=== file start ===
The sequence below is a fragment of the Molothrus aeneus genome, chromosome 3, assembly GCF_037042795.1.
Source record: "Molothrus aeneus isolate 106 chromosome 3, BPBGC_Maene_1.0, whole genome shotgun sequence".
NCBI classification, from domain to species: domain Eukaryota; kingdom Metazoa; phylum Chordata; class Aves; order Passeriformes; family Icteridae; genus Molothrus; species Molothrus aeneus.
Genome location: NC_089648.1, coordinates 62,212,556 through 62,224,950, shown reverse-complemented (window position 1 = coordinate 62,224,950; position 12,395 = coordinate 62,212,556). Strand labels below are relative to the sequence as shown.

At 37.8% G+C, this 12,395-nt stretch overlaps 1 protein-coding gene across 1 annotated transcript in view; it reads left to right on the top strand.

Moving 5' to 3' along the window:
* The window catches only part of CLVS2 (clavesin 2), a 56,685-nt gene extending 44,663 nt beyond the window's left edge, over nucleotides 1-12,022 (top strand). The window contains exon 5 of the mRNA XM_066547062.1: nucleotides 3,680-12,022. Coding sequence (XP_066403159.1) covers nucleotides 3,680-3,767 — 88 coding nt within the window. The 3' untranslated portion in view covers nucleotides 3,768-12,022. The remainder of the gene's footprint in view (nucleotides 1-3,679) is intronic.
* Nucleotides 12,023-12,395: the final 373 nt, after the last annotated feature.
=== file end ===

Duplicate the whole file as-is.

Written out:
The sequence below is a fragment of the Molothrus aeneus genome, chromosome 3, assembly GCF_037042795.1.
Source record: "Molothrus aeneus isolate 106 chromosome 3, BPBGC_Maene_1.0, whole genome shotgun sequence".
NCBI classification, from domain to species: domain Eukaryota; kingdom Metazoa; phylum Chordata; class Aves; order Passeriformes; family Icteridae; genus Molothrus; species Molothrus aeneus.
Genome location: NC_089648.1, coordinates 62,212,556 through 62,224,950, shown reverse-complemented (window position 1 = coordinate 62,224,950; position 12,395 = coordinate 62,212,556). Strand labels below are relative to the sequence as shown.

At 37.8% G+C, this 12,395-nt stretch overlaps 1 protein-coding gene across 1 annotated transcript in view; it reads left to right on the top strand.

Moving 5' to 3' along the window:
* The window catches only part of CLVS2 (clavesin 2), a 56,685-nt gene extending 44,663 nt beyond the window's left edge, over nucleotides 1-12,022 (top strand). The window contains exon 5 of the mRNA XM_066547062.1: nucleotides 3,680-12,022. Coding sequence (XP_066403159.1) covers nucleotides 3,680-3,767 — 88 coding nt within the window. The 3' untranslated portion in view covers nucleotides 3,768-12,022. The remainder of the gene's footprint in view (nucleotides 1-3,679) is intronic.
* Nucleotides 12,023-12,395: the final 373 nt, after the last annotated feature.